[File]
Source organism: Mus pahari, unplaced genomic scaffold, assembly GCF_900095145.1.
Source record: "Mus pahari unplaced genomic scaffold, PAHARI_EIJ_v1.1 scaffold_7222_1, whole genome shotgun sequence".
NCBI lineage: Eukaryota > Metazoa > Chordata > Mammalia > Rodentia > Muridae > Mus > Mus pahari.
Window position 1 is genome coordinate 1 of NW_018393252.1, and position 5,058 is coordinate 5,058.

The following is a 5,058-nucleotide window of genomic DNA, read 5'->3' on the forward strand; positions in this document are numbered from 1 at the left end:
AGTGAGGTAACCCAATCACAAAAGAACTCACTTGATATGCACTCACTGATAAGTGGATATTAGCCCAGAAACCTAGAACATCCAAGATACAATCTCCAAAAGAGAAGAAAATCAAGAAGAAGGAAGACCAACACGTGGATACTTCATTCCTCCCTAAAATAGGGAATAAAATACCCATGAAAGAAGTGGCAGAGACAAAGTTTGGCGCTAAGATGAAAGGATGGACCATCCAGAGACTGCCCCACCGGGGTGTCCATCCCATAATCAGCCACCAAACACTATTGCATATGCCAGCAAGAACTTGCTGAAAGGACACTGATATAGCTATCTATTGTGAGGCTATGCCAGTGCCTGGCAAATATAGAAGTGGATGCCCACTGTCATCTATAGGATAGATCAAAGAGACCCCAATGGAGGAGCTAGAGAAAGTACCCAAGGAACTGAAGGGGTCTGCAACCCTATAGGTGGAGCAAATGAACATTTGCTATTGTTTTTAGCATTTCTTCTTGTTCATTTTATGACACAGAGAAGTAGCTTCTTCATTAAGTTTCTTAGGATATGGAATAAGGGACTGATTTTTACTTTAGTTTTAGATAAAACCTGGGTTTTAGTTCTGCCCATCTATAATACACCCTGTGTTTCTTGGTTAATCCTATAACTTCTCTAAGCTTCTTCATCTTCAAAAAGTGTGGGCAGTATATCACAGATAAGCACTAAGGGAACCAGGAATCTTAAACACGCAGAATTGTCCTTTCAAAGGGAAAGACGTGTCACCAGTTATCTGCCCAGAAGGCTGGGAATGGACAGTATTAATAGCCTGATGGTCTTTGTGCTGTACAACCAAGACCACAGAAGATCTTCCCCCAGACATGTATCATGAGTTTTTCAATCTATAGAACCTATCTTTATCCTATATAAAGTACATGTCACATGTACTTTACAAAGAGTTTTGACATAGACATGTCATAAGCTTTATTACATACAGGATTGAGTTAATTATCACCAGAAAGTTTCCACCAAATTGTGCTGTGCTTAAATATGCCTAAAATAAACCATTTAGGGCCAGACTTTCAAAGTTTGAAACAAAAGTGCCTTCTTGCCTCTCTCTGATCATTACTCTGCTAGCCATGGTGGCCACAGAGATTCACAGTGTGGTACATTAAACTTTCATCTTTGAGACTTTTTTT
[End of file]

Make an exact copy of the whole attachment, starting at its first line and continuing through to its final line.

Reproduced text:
Source organism: Mus pahari, unplaced genomic scaffold, assembly GCF_900095145.1.
Source record: "Mus pahari unplaced genomic scaffold, PAHARI_EIJ_v1.1 scaffold_7222_1, whole genome shotgun sequence".
NCBI lineage: Eukaryota > Metazoa > Chordata > Mammalia > Rodentia > Muridae > Mus > Mus pahari.
Window position 1 is genome coordinate 1 of NW_018393252.1, and position 5,058 is coordinate 5,058.

The following is a 5,058-nucleotide window of genomic DNA, read 5'->3' on the forward strand; positions in this document are numbered from 1 at the left end:
AGTGAGGTAACCCAATCACAAAAGAACTCACTTGATATGCACTCACTGATAAGTGGATATTAGCCCAGAAACCTAGAACATCCAAGATACAATCTCCAAAAGAGAAGAAAATCAAGAAGAAGGAAGACCAACACGTGGATACTTCATTCCTCCCTAAAATAGGGAATAAAATACCCATGAAAGAAGTGGCAGAGACAAAGTTTGGCGCTAAGATGAAAGGATGGACCATCCAGAGACTGCCCCACCGGGGTGTCCATCCCATAATCAGCCACCAAACACTATTGCATATGCCAGCAAGAACTTGCTGAAAGGACACTGATATAGCTATCTATTGTGAGGCTATGCCAGTGCCTGGCAAATATAGAAGTGGATGCCCACTGTCATCTATAGGATAGATCAAAGAGACCCCAATGGAGGAGCTAGAGAAAGTACCCAAGGAACTGAAGGGGTCTGCAACCCTATAGGTGGAGCAAATGAACATTTGCTATTGTTTTTAGCATTTCTTCTTGTTCATTTTATGACACAGAGAAGTAGCTTCTTCATTAAGTTTCTTAGGATATGGAATAAGGGACTGATTTTTACTTTAGTTTTAGATAAAACCTGGGTTTTAGTTCTGCCCATCTATAATACACCCTGTGTTTCTTGGTTAATCCTATAACTTCTCTAAGCTTCTTCATCTTCAAAAAGTGTGGGCAGTATATCACAGATAAGCACTAAGGGAACCAGGAATCTTAAACACGCAGAATTGTCCTTTCAAAGGGAAAGACGTGTCACCAGTTATCTGCCCAGAAGGCTGGGAATGGACAGTATTAATAGCCTGATGGTCTTTGTGCTGTACAACCAAGACCACAGAAGATCTTCCCCCAGACATGTATCATGAGTTTTTCAATCTATAGAACCTATCTTTATCCTATATAAAGTACATGTCACATGTACTTTACAAAGAGTTTTGACATAGACATGTCATAAGCTTTATTACATACAGGATTGAGTTAATTATCACCAGAAAGTTTCCACCAAATTGTGCTGTGCTTAAATATGCCTAAAATAAACCATTTAGGGCCAGACTTTCAAAGTTTGAAACAAAAGTGCCTTCTTGCCTCTCTCTGATCATTACTCTGCTAGCCATGGTGGCCACAGAGATTCACAGTGTGGTACATTAAACTTTCATCTTTGAGACTTTTTTT